To be honest, I’ve never thought that prisoners should have a right to smoke in jail, but there is an argument to be had about the wisdom of banning smoking in prison, especially when reports suggest there are serious unintended consequences.

What really makes me cross though is the increasing tendency of journalists to publish stories that could have been cut and pasted straight from a government or ‘public health’ press release.

I’ve written about this several times because it’s an ongoing issue, but it seems to me that many journalists are little more than copy takers because relatively few can be bothered to make the story their own.

Anyway, this is how BBC's report now reads - Smoking banned in Scottish prisons, with a short comment from me at the end.

Update: Forest is not alone because the comments below the BBC report are largely critical of the ban.

I'm not surprised. Earlier this year Populus conducted a poll for Forest in Scotland and one of the questions concerned the prison smoking ban:

There was support for inmates in Scottish prisons being permitted to smoke, with two thirds (66 per cent) of respondents agreeing that prisoners should be allowed to smoke in designated smoking areas.

On this issue, like many others, public opinion is on our side. It's just not represented in parliament.

See Forest criticises Scottish Government's "constant war on smokers"

Update: I also discussed the Scottish prison smoking ban with Mike Graham on on TalkRADIO at 12.35.


Thatcher and Trumps – two great ladies

Many of you will have read that Baroness Trumpington died, aged 96, on Monday.

Announcing the news, her son Adam Barker said, "She did not make it to 100 but she had a bloody good innings."

I knew a little bit about her but having read several of the many obituaries that have been published in the past 48 hours I realise I was barely scratching the surface of an extraordinary life.

I knew she had been a smoker because I'd seen photographs of her with Lord Harris of High Cross, chairman of Forest, outside parliament on No Smoking Day.

They were members of the Lords and Commons Pipe and Cigar Smokers Club and this annual photo opp often made the front pages.

She gave up cigarettes in 2001 when she was 79. Later she is reported to have said:

"Is the noble Lord aware that, at the age of 80, there are very few pleasures left to me, but one of them is passive smoking?"

In 2012 she appeared on Have I Got News For You and this happened:

I met her just once – at a 'Libertarian Lunch' organised by Boisdale Life magazine (and sponsored by Forest) in February 2017.

She was in a wheelchair and rather frail but in good spirits.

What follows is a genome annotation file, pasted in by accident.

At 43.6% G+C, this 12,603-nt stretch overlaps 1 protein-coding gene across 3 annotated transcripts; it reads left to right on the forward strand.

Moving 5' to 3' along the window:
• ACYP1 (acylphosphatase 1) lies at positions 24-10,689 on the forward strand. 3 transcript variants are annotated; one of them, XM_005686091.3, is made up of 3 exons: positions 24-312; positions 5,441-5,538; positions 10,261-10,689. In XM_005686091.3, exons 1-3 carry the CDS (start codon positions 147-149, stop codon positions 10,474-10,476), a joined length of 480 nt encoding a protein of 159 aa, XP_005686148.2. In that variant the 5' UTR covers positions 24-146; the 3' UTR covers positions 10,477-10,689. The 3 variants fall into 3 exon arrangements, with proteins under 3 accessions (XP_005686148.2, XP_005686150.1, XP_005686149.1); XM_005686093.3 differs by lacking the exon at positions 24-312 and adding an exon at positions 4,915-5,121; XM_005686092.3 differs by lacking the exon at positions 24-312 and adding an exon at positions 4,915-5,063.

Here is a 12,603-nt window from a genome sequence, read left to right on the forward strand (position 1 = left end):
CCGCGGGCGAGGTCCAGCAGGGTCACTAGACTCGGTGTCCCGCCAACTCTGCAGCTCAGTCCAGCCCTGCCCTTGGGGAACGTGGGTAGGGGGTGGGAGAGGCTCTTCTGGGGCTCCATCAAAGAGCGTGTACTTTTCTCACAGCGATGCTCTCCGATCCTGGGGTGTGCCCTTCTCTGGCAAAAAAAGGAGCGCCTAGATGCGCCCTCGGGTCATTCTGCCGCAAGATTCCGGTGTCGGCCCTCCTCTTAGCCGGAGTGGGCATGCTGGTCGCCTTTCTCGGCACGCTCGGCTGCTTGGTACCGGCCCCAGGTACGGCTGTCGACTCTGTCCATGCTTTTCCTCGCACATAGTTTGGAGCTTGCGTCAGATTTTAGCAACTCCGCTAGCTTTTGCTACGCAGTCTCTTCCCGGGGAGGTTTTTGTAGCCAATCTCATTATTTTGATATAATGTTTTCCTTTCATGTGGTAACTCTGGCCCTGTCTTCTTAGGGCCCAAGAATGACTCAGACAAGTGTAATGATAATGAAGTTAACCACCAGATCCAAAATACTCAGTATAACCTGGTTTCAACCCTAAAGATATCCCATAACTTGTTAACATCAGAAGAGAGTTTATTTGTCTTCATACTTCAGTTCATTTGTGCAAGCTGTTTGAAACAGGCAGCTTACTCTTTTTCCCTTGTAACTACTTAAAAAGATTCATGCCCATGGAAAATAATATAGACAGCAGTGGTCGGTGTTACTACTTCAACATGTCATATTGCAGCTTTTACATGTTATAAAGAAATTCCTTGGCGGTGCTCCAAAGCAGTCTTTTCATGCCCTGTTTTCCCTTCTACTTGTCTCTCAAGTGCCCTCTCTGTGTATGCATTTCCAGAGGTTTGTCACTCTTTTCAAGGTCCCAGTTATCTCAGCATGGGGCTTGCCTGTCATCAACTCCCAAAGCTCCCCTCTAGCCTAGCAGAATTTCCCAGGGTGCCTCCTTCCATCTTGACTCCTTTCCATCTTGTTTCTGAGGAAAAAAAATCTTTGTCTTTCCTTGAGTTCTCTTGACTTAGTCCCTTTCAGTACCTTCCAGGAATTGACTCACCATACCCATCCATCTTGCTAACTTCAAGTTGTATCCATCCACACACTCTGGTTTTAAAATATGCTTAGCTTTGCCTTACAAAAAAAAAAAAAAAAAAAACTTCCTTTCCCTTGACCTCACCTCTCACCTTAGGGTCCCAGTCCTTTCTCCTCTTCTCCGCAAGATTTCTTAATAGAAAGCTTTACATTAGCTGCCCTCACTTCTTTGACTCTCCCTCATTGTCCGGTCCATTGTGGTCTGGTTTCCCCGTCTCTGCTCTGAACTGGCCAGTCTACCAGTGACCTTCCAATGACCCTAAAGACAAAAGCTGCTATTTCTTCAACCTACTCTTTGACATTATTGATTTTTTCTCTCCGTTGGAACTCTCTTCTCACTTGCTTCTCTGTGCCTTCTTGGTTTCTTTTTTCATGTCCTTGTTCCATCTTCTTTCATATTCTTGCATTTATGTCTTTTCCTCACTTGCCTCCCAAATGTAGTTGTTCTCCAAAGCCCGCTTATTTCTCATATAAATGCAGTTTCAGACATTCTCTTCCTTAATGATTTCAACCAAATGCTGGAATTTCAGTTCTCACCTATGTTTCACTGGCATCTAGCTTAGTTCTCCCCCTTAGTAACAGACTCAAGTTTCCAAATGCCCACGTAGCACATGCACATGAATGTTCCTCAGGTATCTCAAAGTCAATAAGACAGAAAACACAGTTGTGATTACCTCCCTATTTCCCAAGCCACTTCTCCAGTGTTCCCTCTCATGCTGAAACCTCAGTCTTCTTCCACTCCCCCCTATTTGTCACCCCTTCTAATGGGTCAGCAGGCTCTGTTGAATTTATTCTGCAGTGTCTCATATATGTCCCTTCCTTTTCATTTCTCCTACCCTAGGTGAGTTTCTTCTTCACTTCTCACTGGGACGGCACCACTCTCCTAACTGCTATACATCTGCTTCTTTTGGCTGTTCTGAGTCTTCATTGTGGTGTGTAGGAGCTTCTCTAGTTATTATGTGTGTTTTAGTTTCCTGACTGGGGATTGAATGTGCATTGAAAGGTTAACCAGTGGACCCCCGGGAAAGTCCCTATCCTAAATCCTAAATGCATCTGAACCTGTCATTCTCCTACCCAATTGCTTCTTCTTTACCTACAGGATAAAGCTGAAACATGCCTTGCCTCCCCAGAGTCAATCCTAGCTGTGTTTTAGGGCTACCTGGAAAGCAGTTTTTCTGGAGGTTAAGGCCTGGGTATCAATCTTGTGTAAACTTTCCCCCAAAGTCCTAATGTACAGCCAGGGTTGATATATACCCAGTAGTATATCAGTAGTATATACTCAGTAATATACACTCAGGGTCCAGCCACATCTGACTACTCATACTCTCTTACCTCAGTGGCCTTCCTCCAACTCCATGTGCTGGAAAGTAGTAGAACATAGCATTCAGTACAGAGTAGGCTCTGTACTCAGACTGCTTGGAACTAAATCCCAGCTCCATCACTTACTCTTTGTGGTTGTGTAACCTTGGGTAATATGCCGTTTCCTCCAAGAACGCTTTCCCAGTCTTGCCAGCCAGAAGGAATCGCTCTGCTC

I'm told that her ghost-written memoir, Coming Up Trumps, published in 2014, is well worth reading. The subject however was less impressed.

Interviewed for the Guardian she said: "I don't understand all this excitement. I didn't write the damn book, and I haven't read it either."

It's worth noting too her thoughts on Margaret Thatcher who gave her a job in government as a health minister. On daring to contradict her boss, she said:

“Well, I took the view that if she was going to sack me, she was going to sack me, so I’d better be true to myself and say exactly what I thought and if she sacked me at the end of the day, so what?

"And I think it was useful to her. She was terribly kind to me. I loved her dearly.

"I think she used me because she knew I would not just say yes to something she’d said, and that I’d argue the matter, and it gave her ammunition on how to deal with other people.”

Not one but two great ladies. RIP.

PS. By coincidence I am having dinner tonight with Ranald Macdonald, MD of Boisdale Restaurants and publisher of Boisdale Life.

Click on the link below to see Ranald with Baroness Trumpington at that 'Libertarian Lunch' last year:

Baroness Trumpington is wined and dined at Boisdale (Evening Standard).

Update: Chain smoking, V-sign flicking peer regularly turned the air blue but Lady Trumpington, who’s died at 96, was the very best of battleaxes — and a tonic to public life, says Quentin Letts.


Scottish prison smoking ban debate

Smoking will be outlawed in all Scottish prisons from Friday.

The Scottish Sun asked me to contribute 300 words on the subject for today’s edition. It's not online but I wrote:

Five months ago Rory Stewart, the former prisons minister in England, tweeted: ‘Delighted to confirm that we have just achieved one hundred per cent smoke free prisons.’ “We were ahead of the Scots and we’ve done it,” he told a Commons committee.

Unaware, it seems, of a succession of reports linking the smoking ban with increasing violence and illegal drug use in prisons, Stewart’s jubilation seemed misplaced. Incidents of self-harm and assaults in prisons are a serious problem and the use of illicit drugs is rife, yet here was a minister celebrating the prohibition of a legal product.